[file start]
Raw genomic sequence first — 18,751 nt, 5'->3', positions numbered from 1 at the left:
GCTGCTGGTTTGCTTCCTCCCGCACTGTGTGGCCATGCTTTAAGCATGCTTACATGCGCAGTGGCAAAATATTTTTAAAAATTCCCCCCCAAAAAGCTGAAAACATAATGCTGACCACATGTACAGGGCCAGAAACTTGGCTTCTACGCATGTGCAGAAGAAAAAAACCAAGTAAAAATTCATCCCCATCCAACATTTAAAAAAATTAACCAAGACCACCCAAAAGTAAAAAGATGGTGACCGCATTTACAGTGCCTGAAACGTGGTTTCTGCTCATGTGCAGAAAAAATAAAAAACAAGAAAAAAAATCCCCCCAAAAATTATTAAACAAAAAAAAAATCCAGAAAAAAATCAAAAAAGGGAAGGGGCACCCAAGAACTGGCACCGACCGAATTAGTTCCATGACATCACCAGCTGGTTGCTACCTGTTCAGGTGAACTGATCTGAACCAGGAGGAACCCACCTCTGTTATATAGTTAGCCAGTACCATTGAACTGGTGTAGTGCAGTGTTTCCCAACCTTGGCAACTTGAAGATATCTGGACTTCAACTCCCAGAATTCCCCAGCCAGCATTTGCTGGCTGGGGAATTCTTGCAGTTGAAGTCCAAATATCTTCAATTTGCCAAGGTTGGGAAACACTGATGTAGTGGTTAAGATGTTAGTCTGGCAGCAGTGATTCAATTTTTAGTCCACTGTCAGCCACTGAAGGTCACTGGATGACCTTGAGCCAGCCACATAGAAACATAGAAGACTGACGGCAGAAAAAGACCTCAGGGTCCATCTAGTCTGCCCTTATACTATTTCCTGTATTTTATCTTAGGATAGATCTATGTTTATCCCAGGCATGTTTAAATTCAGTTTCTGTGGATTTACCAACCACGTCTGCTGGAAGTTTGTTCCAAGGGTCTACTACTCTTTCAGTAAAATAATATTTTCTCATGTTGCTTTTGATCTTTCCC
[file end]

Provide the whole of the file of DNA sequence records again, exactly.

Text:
Raw genomic sequence first — 18,751 nt, 5'->3', positions numbered from 1 at the left:
GCTGCTGGTTTGCTTCCTCCCGCACTGTGTGGCCATGCTTTAAGCATGCTTACATGCGCAGTGGCAAAATATTTTTAAAAATTCCCCCCCAAAAAGCTGAAAACATAATGCTGACCACATGTACAGGGCCAGAAACTTGGCTTCTACGCATGTGCAGAAGAAAAAAACCAAGTAAAAATTCATCCCCATCCAACATTTAAAAAAATTAACCAAGACCACCCAAAAGTAAAAAGATGGTGACCGCATTTACAGTGCCTGAAACGTGGTTTCTGCTCATGTGCAGAAAAAATAAAAAACAAGAAAAAAAATCCCCCCAAAAATTATTAAACAAAAAAAAAATCCAGAAAAAAATCAAAAAAGGGAAGGGGCACCCAAGAACTGGCACCGACCGAATTAGTTCCATGACATCACCAGCTGGTTGCTACCTGTTCAGGTGAACTGATCTGAACCAGGAGGAACCCACCTCTGTTATATAGTTAGCCAGTACCATTGAACTGGTGTAGTGCAGTGTTTCCCAACCTTGGCAACTTGAAGATATCTGGACTTCAACTCCCAGAATTCCCCAGCCAGCATTTGCTGGCTGGGGAATTCTTGCAGTTGAAGTCCAAATATCTTCAATTTGCCAAGGTTGGGAAACACTGATGTAGTGGTTAAGATGTTAGTCTGGCAGCAGTGATTCAATTTTTAGTCCACTGTCAGCCACTGAAGGTCACTGGATGACCTTGAGCCAGCCACATAGAAACATAGAAGACTGACGGCAGAAAAAGACCTCAGGGTCCATCTAGTCTGCCCTTATACTATTTCCTGTATTTTATCTTAGGATAGATCTATGTTTATCCCAGGCATGTTTAAATTCAGTTTCTGTGGATTTACCAACCACGTCTGCTGGAAGTTTGTTCCAAGGGTCTACTACTCTTTCAGTAAAATAATATTTTCTCATGTTGCTTTTGATCTTTCCC